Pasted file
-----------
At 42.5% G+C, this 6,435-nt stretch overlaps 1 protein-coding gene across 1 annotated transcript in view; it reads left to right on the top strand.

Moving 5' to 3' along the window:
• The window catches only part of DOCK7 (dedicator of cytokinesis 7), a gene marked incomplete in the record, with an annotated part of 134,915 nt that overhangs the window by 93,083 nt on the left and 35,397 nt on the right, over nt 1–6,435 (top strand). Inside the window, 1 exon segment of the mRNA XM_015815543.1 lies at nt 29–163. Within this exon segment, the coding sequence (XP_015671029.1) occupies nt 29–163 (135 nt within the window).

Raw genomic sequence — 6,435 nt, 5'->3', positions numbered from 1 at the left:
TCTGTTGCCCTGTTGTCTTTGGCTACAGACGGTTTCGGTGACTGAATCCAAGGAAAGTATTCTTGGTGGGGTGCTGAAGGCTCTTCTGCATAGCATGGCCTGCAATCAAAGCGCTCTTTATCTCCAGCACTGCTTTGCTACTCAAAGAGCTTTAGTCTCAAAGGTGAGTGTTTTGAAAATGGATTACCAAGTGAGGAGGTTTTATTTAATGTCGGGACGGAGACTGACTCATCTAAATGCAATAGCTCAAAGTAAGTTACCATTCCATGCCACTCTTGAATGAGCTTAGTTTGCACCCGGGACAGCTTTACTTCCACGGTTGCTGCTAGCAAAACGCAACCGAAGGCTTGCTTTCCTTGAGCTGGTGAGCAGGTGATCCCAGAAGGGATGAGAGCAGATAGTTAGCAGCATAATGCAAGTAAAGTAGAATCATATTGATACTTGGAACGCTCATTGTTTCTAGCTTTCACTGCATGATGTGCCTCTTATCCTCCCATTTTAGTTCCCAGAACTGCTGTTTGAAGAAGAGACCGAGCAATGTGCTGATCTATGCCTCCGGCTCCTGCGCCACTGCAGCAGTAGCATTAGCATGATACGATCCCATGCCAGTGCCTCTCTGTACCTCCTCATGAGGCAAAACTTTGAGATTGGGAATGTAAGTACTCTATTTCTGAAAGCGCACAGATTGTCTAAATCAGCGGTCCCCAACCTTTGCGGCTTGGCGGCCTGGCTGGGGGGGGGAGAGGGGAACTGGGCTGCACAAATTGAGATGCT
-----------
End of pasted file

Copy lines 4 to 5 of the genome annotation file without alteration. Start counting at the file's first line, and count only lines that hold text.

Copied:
Raw genomic sequence — 6,435 nt, 5'->3', positions numbered from 1 at the left:
TCTGTTGCCCTGTTGTCTTTGGCTACAGACGGTTTCGGTGACTGAATCCAAGGAAAGTATTCTTGGTGGGGTGCTGAAGGCTCTTCTGCATAGCATGGCCTGCAATCAAAGCGCTCTTTATCTCCAGCACTGCTTTGCTACTCAAAGAGCTTTAGTCTCAAAGGTGAGTGTTTTGAAAATGGATTACCAAGTGAGGAGGTTTTATTTAATGTCGGGACGGAGACTGACTCATCTAAATGCAATAGCTCAAAGTAAGTTACCATTCCATGCCACTCTTGAATGAGCTTAGTTTGCACCCGGGACAGCTTTACTTCCACGGTTGCTGCTAGCAAAACGCAACCGAAGGCTTGCTTTCCTTGAGCTGGTGAGCAGGTGATCCCAGAAGGGATGAGAGCAGATAGTTAGCAGCATAATGCAAGTAAAGTAGAATCATATTGATACTTGGAACGCTCATTGTTTCTAGCTTTCACTGCATGATGTGCCTCTTATCCTCCCATTTTAGTTCCCAGAACTGCTGTTTGAAGAAGAGACCGAGCAATGTGCTGATCTATGCCTCCGGCTCCTGCGCCACTGCAGCAGTAGCATTAGCATGATACGATCCCATGCCAGTGCCTCTCTGTACCTCCTCATGAGGCAAAACTTTGAGATTGGGAATGTAAGTACTCTATTTCTGAAAGCGCACAGATTGTCTAAATCAGCGGTCCCCAACCTTTGCGGCTTGGCGGCCTGGCTGGGGGGGGGAGAGGGGAACTGGGCTGCACAAATTGAGATGCT